The Cafe at On The Issues Online Magazine is deepening the conversations by continually adding the insights of progressive writers, thinkers and artists on the topics we address. Check back frequently for new commentary. If you wish to contribute to the Cafe, email cafe@ontheissuesmagazine.com.

We’re now taking comments in The CAFE! Join the discussion.

 

Share |

View and Leave a commentView Comments

Back to Cafe Home

 

 

A Poem: Barrettes, Bandages and Butterflies

by Donna Nelson


October is Domestic Violence Awareness Month.  This poem "Barrettes, Bandages and Butterflies," was inspired by my friend who passed away in April. The poem is about the malignant nature of domestic violence, but also the venomous feeling of entitlement that some human beings feel they possess over another human life. So many mothers have been robbed of the right to witness their daughter’s progression in life because their child’s fate was unjustly decided. Many divine souls have been broken and lost. Since they can no longer speak for themselves, I feel it’s a duty to give them a voice.
 
 
"Barrettes, Bandages and Butterflies"
by Donna Nelson 
 
Like shrapnel scattering through my soul
Her shrilling cry pierces my heart
Fear overcomes my being, causing me to perish in the idle moment
Back before feet, I gravitate towards her sorrow
Layers of skin are vacant from her perfect frame
I extend myself as she reaches out for me
Nestled in my arms her dangling barrettes and crimson stained dress tell the story
Nose wrinkled, with salt stained cheeks
She curiously gazes into my eyes
For to her, I am the keeper of all things… that make it better
As I place the bandage on her knee
 
I tell her that he pushed her because he likes her.
 
Buried beneath the pile, cronies’ secrets lie
Knowledge is overshadowed by misunderstanding
Leaving innocence to bare the burden of shame
Like the day transitions to night
She is changing yet she is unsure of her fate
Days betray hours
She creeps forward to place her crimson stained secret beneath the pile
Head bowed in shame, she searched for me
Her hands trembled as her revelation spewed forth
As I clean her soiled garment and cleanse her impaired emotions
 
I smile and proudly tell her that she is becoming a young woman.
 
Vows foreshadow the intensity of this moment
Sweat streams from her frowned forehead to her chin
Her contractions become a contraction
As she cries out in immense pain
Pushing is no longer an option
I run my hands gently through her hair as I bow down to kiss her eyes
My pleas flow through my lips into her essence
In that moment, the metamorphosis begins
Bringing forth her battle cry
A new generation is laid on her chest
Leaving a birthmark on her crimson stained gown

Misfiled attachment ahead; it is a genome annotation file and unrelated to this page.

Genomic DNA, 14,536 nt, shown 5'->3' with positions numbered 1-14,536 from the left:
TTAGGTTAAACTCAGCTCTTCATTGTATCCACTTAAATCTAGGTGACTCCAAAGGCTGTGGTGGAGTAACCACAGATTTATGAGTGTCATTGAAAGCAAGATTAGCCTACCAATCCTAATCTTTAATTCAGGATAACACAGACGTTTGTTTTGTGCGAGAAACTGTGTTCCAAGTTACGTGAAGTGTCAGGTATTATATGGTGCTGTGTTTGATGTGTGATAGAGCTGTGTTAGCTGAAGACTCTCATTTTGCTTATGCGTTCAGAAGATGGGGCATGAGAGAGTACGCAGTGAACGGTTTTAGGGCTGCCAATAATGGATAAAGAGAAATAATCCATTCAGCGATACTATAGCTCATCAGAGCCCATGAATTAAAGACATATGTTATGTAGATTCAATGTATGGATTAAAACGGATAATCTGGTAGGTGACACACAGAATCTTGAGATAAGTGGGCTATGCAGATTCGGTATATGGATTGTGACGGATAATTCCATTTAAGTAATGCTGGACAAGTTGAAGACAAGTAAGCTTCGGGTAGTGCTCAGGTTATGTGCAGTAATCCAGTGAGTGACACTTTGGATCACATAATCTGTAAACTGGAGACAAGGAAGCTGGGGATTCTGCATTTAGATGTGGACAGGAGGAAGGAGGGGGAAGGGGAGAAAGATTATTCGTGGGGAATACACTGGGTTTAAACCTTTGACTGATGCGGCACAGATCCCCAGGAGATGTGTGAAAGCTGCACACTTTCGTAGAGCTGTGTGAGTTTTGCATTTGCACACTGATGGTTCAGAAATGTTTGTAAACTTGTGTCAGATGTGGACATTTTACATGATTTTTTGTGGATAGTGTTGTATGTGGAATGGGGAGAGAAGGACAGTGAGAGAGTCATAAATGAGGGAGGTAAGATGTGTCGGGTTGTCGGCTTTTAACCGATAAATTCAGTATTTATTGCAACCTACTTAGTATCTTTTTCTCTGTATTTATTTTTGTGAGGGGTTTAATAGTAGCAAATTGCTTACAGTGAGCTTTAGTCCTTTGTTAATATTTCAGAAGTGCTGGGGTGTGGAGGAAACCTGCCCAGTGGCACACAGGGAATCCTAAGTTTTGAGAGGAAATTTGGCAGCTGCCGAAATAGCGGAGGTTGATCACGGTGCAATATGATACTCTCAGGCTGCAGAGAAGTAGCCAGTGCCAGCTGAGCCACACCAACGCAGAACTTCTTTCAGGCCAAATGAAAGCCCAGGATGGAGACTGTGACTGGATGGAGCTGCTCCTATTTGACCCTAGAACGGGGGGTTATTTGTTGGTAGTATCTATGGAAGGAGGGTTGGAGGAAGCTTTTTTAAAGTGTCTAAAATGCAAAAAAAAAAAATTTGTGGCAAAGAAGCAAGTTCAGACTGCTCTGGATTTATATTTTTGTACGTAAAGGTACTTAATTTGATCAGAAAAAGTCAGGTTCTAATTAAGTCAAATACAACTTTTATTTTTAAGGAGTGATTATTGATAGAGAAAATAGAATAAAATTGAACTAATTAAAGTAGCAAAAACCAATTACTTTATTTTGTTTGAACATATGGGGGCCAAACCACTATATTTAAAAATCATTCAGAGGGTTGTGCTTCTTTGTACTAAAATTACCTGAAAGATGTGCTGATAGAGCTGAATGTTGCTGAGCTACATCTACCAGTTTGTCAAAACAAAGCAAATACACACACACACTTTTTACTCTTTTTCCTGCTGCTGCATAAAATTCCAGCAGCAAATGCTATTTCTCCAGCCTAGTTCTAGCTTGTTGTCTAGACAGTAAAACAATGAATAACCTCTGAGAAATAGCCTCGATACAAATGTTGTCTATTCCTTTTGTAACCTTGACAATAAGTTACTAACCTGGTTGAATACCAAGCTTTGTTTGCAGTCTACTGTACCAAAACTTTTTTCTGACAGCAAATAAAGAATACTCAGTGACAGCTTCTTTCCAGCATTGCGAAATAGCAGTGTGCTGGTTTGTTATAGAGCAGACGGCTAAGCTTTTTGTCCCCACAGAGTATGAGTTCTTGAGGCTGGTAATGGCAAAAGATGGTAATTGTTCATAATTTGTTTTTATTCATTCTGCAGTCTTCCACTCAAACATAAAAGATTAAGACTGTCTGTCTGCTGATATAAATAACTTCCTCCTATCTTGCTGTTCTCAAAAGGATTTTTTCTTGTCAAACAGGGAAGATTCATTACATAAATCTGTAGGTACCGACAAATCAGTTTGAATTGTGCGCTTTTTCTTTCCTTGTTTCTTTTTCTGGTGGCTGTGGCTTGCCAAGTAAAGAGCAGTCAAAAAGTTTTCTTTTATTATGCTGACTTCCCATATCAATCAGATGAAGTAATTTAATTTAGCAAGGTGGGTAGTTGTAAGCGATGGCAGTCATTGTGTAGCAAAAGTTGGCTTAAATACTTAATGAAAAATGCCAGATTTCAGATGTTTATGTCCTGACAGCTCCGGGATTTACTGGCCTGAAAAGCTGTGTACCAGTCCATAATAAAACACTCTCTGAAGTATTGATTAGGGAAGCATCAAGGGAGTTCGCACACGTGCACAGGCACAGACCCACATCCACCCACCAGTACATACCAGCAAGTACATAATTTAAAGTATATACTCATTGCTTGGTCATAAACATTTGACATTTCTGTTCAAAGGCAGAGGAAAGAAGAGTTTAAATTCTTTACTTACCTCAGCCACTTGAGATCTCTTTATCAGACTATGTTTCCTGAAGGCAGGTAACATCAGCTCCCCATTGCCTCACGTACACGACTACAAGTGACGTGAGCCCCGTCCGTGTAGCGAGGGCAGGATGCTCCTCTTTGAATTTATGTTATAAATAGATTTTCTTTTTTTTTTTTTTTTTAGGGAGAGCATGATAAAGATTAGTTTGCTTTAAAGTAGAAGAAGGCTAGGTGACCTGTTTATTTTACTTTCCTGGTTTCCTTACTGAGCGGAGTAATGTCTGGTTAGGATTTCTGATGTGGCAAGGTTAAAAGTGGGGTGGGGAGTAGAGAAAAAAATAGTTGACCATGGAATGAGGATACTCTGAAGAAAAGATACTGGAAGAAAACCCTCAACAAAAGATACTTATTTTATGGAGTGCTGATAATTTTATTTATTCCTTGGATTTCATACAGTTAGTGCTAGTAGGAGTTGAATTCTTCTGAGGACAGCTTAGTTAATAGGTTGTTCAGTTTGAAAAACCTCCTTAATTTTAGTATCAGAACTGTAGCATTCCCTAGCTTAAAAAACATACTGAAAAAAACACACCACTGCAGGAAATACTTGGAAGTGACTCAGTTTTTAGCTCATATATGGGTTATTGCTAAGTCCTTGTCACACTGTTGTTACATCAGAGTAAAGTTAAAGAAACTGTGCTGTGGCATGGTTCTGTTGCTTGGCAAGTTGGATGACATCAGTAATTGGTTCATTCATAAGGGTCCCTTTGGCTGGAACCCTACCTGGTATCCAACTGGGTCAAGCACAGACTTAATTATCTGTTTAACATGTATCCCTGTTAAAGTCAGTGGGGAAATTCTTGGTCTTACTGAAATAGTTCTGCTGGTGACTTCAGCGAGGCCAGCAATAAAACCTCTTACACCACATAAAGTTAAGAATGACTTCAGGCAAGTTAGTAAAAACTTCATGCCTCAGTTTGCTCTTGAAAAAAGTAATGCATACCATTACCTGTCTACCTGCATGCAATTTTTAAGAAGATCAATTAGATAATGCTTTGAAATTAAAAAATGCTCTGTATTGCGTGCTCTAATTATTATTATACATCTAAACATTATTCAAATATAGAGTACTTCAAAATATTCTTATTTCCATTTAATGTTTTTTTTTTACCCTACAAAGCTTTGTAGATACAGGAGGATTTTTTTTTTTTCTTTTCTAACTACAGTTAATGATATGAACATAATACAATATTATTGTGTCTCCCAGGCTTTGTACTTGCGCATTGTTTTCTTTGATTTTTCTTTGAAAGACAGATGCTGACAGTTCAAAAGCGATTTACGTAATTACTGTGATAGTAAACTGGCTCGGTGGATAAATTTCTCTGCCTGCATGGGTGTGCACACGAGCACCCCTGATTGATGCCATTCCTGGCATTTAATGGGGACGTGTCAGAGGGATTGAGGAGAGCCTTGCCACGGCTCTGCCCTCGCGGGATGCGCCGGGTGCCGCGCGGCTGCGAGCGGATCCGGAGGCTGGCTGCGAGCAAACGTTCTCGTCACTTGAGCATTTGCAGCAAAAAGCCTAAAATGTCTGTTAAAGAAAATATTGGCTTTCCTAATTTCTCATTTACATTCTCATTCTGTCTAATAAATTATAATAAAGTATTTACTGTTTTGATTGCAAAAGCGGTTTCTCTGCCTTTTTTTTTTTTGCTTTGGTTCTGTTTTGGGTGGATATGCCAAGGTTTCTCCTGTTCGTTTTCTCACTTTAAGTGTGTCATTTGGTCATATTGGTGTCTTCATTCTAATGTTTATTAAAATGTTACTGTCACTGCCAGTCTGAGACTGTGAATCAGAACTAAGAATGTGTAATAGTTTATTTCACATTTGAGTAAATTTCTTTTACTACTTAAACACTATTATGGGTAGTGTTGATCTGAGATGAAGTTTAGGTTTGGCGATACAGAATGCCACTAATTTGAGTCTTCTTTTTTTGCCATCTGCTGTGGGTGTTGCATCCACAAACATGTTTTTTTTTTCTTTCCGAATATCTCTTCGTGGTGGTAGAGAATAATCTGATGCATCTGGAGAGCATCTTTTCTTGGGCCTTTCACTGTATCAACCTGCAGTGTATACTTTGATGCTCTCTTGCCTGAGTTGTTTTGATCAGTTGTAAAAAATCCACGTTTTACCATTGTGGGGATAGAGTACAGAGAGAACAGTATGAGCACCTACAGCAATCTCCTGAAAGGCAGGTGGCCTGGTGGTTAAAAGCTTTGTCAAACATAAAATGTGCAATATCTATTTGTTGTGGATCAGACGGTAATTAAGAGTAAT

Hand extended she pulls me in
Eagerly waiting for my words to grace her ears
She nervously smiles in anticipation
I thank her for bringing continued joy into my life
In this, my proudest moment, I am empowered by her strength and beauty
 
I tell her that she is now responsible for another life.
 
Gentle morning kisses goodbye are soon greeted by chipped teeth and broken ribs, when the sun sets
Frustration and cowardice invite temptation into a union set for two
He loves you not if he strikes down your dreams and desecrates your temple
Promised visits left unfulfilled
Unattended meals and frail excuses usher in doubt
 
I tell him that if he doesn’t value my butterfly, send her home to me
 
Guarded secrets assume blame
Steadfast loyalty presumes hope is near
While pondering failure, angry hands decide her fate
In the presence of stifled joy
Her shrilling cry pierces my heart
Fear overcomes my being, causing me to perish in the idle moment
Back before feet, I run to her bedside
Her war-torn face and crimson stained brow tell the story
Hand in hand, her chest rises and falls as she takes her final breath
Her eyes no longer look to me for assurance
For she must now journey to the true keeper of all things… that make it better
As I run my hands gently through her hair and I bow down to kiss her eyes
 
I tell her to fly!
 
October 1, 2009

Back to Cafe Home


Donna Nelson is a former fifth grade teacher in the nation’s capital.  She currently resides in Maryland with her 12- year old son. Her parents are of West African descent. Her mother, Marion Adrianna Parker Nelson, has been her greatest inspiration. While observing her mother's countless humanitarian efforts, Donna became socially conscious at a very early age."
 
Also see "The Death of A Dream: Layers of Domestic Violence" by Nancy Genova in the Café of this edition of On The Issues Magazine.
 
See "The Poet’s Eye" edited by Judith Arcana, in this edition of On The Issues Magazine.


Comments


Join the conversation. Leave a comment.

All comments will be reviewed before being published. This is a space for thoughtful and critical commentary; any personal attacks, abusive or offensive language, off-topic comments or comments that may be harmful to the conversation or to readers will not be published. *All fields required.*

 

Follow us on:

Choices Women's Medical Center Banner Ad

Print page      Bookmark site      Rss Feed RSS Feed

 

©1983-2015 On The Issues Magazine; No Reuse without permission. • Complete Table of ContentsPrivacyLinks of Feminist and Progressive Interest